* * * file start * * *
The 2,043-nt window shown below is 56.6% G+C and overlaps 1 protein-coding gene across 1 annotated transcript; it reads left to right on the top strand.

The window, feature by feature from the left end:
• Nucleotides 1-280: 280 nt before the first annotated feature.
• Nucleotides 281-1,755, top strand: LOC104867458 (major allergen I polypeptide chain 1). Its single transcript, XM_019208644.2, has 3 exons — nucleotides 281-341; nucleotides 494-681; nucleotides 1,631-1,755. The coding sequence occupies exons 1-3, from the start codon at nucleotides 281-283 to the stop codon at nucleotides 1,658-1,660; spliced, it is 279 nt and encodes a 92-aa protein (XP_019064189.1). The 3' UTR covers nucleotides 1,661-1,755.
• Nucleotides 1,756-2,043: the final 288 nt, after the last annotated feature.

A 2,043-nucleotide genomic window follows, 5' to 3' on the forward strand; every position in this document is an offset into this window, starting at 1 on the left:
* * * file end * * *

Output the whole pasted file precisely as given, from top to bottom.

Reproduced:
The 2,043-nt window shown below is 56.6% G+C and overlaps 1 protein-coding gene across 1 annotated transcript; it reads left to right on the top strand.

The window, feature by feature from the left end:
• Nucleotides 1-280: 280 nt before the first annotated feature.
• Nucleotides 281-1,755, top strand: LOC104867458 (major allergen I polypeptide chain 1). Its single transcript, XM_019208644.2, has 3 exons — nucleotides 281-341; nucleotides 494-681; nucleotides 1,631-1,755. The coding sequence occupies exons 1-3, from the start codon at nucleotides 281-283 to the stop codon at nucleotides 1,658-1,660; spliced, it is 279 nt and encodes a 92-aa protein (XP_019064189.1). The 3' UTR covers nucleotides 1,661-1,755.
• Nucleotides 1,756-2,043: the final 288 nt, after the last annotated feature.

A 2,043-nucleotide genomic window follows, 5' to 3' on the forward strand; every position in this document is an offset into this window, starting at 1 on the left: